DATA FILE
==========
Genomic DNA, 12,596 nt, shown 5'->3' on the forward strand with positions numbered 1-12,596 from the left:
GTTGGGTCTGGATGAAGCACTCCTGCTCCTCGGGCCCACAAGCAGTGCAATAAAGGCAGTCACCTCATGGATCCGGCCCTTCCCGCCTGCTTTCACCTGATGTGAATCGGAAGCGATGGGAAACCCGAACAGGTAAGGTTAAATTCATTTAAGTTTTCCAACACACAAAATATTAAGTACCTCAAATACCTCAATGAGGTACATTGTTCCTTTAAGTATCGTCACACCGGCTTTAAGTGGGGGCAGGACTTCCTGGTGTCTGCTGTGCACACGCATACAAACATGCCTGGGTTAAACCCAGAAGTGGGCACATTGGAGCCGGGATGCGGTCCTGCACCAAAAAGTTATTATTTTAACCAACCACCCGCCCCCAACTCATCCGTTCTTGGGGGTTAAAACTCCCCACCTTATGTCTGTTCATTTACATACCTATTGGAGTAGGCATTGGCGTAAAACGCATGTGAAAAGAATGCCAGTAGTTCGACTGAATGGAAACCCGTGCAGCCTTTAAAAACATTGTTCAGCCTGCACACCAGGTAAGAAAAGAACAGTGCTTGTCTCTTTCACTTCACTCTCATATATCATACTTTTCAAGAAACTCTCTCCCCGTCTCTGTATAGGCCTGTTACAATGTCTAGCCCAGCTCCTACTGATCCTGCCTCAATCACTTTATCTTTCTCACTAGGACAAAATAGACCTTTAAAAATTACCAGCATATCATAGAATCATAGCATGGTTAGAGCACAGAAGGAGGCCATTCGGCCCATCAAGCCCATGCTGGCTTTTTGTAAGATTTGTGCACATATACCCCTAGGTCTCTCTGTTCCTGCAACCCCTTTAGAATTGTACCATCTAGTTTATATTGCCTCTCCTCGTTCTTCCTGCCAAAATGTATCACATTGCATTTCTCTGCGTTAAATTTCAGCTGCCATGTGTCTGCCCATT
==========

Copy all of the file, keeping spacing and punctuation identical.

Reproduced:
Genomic DNA, 12,596 nt, shown 5'->3' on the forward strand with positions numbered 1-12,596 from the left:
GTTGGGTCTGGATGAAGCACTCCTGCTCCTCGGGCCCACAAGCAGTGCAATAAAGGCAGTCACCTCATGGATCCGGCCCTTCCCGCCTGCTTTCACCTGATGTGAATCGGAAGCGATGGGAAACCCGAACAGGTAAGGTTAAATTCATTTAAGTTTTCCAACACACAAAATATTAAGTACCTCAAATACCTCAATGAGGTACATTGTTCCTTTAAGTATCGTCACACCGGCTTTAAGTGGGGGCAGGACTTCCTGGTGTCTGCTGTGCACACGCATACAAACATGCCTGGGTTAAACCCAGAAGTGGGCACATTGGAGCCGGGATGCGGTCCTGCACCAAAAAGTTATTATTTTAACCAACCACCCGCCCCCAACTCATCCGTTCTTGGGGGTTAAAACTCCCCACCTTATGTCTGTTCATTTACATACCTATTGGAGTAGGCATTGGCGTAAAACGCATGTGAAAAGAATGCCAGTAGTTCGACTGAATGGAAACCCGTGCAGCCTTTAAAAACATTGTTCAGCCTGCACACCAGGTAAGAAAAGAACAGTGCTTGTCTCTTTCACTTCACTCTCATATATCATACTTTTCAAGAAACTCTCTCCCCGTCTCTGTATAGGCCTGTTACAATGTCTAGCCCAGCTCCTACTGATCCTGCCTCAATCACTTTATCTTTCTCACTAGGACAAAATAGACCTTTAAAAATTACCAGCATATCATAGAATCATAGCATGGTTAGAGCACAGAAGGAGGCCATTCGGCCCATCAAGCCCATGCTGGCTTTTTGTAAGATTTGTGCACATATACCCCTAGGTCTCTCTGTTCCTGCAACCCCTTTAGAATTGTACCATCTAGTTTATATTGCCTCTCCTCGTTCTTCCTGCCAAAATGTATCACATTGCATTTCTCTGCGTTAAATTTCAGCTGCCATGTGTCTGCCCATT